Ibukun Adebayo, 48, was partially successful with her claims at the East London Employment Tribunal after pursued Turning Point (a drugs, alcohol and mental health charity) in claims for unfair dismissal, race discrimination, religious belief discrimination, and victimisation.
The East London Employment Tribunal heard evidence in Mrs Adebayo’s claim that she had joined the organisation in 2004 and that she had risen to become a director of the firm, managing more than 20 staff and overseeing a £1 million annual budget. The three-person Employment Tribunal panel also heard evidence that Mrs Adebayo’s boss, Mr David Hoare, had sent an email to the chief executive, Lord Adebowale, referring to Ms Adebayo as “Looney Tunes” and, further, that Mr Hoare had sent an emails mocking Mrs Adebayo’s Christian beliefs, stating that she was praying “in the wilderness”.
Mr Hoare was given a formal warning by Lord Adebowale after Mrs Adebayo discovered Mr Hoare’s emails in 2013 and complained. After complaining about Mr Hoare Mrs Adebayo was subsequently disciplined and dismissed by Lord Adebowale on allegations that she had “hacked into staff emails”.
The East London Employment Tribunal found that the dismissal of Mrs Adebayo constituted an act of victimisation and found in her favour on this point. The Tribunal also found that giving Mr Hoare a formal warning whilst dismissing Mrs Adebayo was a “striking degree of double standards”.
The Employment Tribunal also found in Mrs Adebayo’s favour in her claim for unfair dismissal. However, the Tribunal determined that Mrs Adebayo had partly contributed to her dismissal through her actions and stated that any compensation awarded would be reduced to reflect Mrs Adebayo’s contributory conduct.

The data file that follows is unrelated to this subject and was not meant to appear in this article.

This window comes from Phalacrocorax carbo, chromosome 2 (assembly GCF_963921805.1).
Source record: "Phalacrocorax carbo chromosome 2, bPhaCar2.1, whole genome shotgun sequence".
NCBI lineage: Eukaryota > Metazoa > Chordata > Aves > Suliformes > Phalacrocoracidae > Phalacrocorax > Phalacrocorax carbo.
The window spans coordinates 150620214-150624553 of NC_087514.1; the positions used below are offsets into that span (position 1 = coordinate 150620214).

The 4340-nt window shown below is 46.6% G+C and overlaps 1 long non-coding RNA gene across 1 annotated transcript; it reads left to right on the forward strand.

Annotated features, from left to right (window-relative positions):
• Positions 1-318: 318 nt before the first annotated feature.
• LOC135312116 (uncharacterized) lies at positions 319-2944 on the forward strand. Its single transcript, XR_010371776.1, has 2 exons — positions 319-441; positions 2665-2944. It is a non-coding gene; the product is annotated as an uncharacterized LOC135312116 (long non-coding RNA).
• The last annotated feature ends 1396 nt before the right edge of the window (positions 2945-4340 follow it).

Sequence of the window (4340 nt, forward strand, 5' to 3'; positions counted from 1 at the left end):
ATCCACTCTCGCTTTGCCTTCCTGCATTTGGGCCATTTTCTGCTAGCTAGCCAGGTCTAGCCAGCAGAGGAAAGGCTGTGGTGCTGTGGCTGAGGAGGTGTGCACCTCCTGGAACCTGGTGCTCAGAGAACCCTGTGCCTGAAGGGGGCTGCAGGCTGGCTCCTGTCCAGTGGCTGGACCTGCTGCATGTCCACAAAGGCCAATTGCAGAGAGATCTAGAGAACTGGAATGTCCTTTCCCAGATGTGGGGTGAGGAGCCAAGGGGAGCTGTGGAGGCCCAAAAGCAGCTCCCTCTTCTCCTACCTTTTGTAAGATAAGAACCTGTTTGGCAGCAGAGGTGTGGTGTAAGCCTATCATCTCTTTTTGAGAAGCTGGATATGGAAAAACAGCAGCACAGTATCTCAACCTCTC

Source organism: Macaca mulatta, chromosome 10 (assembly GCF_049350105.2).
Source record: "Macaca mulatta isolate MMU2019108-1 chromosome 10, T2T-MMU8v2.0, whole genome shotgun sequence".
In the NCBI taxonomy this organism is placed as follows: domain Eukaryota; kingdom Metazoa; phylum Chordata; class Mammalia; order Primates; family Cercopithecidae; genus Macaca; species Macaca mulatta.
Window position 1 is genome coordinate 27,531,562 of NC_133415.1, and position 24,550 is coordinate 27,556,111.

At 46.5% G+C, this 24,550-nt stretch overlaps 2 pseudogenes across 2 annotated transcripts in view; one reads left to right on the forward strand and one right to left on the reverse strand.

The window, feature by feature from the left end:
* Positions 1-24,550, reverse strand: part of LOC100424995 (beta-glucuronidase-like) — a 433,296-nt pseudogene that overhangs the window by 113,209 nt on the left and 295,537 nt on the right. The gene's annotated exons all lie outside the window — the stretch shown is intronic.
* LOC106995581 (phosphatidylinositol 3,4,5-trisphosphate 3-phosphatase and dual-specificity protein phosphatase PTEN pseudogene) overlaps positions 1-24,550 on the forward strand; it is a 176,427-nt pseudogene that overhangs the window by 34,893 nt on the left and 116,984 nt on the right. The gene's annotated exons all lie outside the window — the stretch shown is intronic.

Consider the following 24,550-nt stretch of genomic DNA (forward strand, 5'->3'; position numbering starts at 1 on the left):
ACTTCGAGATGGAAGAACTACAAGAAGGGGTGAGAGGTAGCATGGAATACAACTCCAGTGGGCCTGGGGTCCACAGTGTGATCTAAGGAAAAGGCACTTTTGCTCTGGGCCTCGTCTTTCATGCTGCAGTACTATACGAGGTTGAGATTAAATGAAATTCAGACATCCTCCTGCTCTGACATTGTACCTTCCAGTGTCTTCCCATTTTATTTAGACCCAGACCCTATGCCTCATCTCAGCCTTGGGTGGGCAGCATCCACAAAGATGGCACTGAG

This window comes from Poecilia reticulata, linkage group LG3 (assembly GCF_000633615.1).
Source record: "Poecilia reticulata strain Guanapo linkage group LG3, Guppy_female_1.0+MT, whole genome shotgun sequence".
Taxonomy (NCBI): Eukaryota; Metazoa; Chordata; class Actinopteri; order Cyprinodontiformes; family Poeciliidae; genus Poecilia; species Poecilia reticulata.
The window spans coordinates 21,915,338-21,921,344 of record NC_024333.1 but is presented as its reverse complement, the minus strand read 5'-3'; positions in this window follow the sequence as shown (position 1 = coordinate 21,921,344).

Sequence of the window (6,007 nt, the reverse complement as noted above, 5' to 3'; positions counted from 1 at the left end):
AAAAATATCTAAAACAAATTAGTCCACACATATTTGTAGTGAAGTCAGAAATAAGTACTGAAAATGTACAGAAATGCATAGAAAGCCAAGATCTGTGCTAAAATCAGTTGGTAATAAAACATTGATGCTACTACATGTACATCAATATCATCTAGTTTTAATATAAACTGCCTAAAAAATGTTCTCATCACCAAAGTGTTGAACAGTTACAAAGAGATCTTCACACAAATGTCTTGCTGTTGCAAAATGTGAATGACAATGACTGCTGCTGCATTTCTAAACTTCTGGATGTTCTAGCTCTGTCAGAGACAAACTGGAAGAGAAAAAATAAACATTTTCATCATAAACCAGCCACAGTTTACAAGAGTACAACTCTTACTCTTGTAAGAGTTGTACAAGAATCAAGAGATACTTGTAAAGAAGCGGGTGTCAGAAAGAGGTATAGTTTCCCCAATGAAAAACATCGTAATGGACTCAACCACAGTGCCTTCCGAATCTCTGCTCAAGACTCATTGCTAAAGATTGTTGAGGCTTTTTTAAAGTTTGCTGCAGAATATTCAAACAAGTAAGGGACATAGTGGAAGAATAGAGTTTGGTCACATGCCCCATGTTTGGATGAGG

A remedy hearing will be heard in September 2015 to determine what compensation Mrs Adebayo will be awarded for her claims. Mrs Adebayo is seeking £466,815 in lost earnings and injury to feelings, although she is also attempting to regain her job at the charity.
Mrs Adebayo commented after the Employment Tribunal: “I am a committed Christian and have therefore forgiven them. I hope to return to Turning Point.”
A spokeswoman for Turning Point stated that Turning Point was “unable to comment further” due to ongoing legal proceedings but that the charity currently planned to appeal the Employment Tribunal’s judgment.
Chris Hadrill, specialist employment solicitor at Redmans, commented on the claim: “If an employee complains that they have been discriminated against then the employer must be extremely careful not to subject that employee to a detriment because they have complained – if the employer does so then this potentially opens it up to Employment Tribunal proceedings that can be expensive, time-consuming, and damaging in terms of publicity.”